Introduction to Theoretical Physics
by John C. Slater, Nathaniel H. Frank
Publisher: McGraw-Hill 1933
Number of pages: 597
Two general principles have determined the order of presenting the material: mathematical difficulty, and order of historical development. Mechanics and problems of oscillations, involving ordinary differential equations and simple vector analysis, come first. Then follow vibrations and wave motion, introducing partial differential equations which can be solved by separation of variables, and Fourier series. Hydrodynamics, electromagnetic theory, and optics bring in more general partial differential equations, potential theory, and differential vector operations. Wave mechanics uses almost all the mathematical machinery which has been developed in the earlier part of the book.
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by Benjamin Crowell - Lightandmatter.com
This is a conceptual physics textbook intended for students in a nonmathematical one-semester general-education course. The text covers conservation laws, electricity, magnetism, electromagnetic fields, theory of relativity and optics.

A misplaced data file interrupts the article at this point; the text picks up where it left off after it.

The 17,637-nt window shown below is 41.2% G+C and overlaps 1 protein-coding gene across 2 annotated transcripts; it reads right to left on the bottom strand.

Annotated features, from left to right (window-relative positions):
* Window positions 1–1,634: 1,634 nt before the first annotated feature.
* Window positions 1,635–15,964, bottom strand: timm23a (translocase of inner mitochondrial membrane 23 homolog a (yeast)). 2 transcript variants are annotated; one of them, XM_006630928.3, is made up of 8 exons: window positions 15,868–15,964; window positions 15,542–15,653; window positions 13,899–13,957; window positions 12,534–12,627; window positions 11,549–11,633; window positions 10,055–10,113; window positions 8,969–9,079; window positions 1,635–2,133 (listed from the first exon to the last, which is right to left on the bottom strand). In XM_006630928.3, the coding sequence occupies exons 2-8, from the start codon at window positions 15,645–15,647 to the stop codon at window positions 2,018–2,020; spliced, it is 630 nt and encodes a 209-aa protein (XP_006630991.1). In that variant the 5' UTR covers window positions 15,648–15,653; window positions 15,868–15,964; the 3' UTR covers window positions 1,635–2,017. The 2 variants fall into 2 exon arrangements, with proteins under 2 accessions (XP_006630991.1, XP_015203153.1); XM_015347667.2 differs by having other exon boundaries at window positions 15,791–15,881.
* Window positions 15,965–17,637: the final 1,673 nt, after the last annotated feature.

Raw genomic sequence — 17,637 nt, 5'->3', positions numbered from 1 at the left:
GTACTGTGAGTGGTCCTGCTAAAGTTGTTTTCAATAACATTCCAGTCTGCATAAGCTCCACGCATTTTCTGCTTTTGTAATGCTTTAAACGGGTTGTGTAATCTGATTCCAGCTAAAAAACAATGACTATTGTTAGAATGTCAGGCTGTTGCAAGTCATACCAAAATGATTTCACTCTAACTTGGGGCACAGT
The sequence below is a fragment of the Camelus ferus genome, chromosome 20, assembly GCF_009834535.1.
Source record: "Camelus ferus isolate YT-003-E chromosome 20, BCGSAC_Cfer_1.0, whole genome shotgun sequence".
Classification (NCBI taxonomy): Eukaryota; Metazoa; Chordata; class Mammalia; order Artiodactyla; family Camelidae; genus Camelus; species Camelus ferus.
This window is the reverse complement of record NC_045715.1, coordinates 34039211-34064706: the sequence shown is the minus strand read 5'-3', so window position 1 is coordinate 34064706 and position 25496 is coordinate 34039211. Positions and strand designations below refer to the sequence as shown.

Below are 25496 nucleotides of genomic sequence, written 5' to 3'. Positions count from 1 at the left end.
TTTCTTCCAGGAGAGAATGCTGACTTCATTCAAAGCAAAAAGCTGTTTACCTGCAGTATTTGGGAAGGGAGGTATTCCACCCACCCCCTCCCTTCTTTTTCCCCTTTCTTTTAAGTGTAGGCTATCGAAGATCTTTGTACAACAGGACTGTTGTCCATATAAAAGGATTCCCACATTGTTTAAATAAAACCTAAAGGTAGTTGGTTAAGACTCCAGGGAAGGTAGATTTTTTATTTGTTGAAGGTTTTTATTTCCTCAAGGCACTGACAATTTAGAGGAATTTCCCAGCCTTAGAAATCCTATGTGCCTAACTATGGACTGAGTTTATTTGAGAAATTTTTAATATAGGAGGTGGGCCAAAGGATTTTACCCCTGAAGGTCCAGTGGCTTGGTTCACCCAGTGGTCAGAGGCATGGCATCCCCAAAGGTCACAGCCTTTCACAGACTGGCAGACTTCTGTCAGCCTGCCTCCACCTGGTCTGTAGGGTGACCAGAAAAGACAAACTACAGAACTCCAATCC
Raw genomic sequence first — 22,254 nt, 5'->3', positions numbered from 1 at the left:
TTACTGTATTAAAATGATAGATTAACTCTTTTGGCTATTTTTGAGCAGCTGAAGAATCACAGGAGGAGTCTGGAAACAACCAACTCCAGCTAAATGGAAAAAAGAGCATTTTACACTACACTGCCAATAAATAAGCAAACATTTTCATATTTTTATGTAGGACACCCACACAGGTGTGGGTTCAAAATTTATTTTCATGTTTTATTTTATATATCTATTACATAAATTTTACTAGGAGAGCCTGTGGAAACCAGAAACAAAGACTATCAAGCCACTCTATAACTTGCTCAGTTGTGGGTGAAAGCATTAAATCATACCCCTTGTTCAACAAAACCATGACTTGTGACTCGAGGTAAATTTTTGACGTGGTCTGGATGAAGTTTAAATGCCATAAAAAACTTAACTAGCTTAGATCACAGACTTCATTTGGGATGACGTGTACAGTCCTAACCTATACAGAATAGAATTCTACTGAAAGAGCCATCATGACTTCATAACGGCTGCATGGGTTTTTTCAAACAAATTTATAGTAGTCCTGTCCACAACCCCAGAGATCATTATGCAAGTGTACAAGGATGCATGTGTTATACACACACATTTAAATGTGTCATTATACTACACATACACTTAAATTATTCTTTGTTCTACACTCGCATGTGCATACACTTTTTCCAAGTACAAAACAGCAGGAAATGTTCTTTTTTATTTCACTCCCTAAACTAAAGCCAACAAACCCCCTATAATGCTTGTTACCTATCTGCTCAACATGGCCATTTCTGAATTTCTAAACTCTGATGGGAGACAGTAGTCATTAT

by Faraz Hussain - UnderstandingPhysics.org
Understanding Physics is an introductory book focusing on simple explanations of basic physics concepts. The book is also sprinkled with general articles on engineering to help you understand how physics is applied in the real world.
by Konrad Bates Krauskopf - McGraw-Hill
This is a book for college students who wish a general knowledge of the physical sciences rather than detailed knowledge in any one science. It should likewise fill the need of the general reader, who seeks information about the methods of science.
by Charles R. Mann, George R. Twiss - Scott, Foresman and Co
The aim is to show the student that knowledge of physics enables him to answer many of the questions over which he has puzzled long in vain. The development of each equation is presented with the aid of physical, rather than mathematical concepts.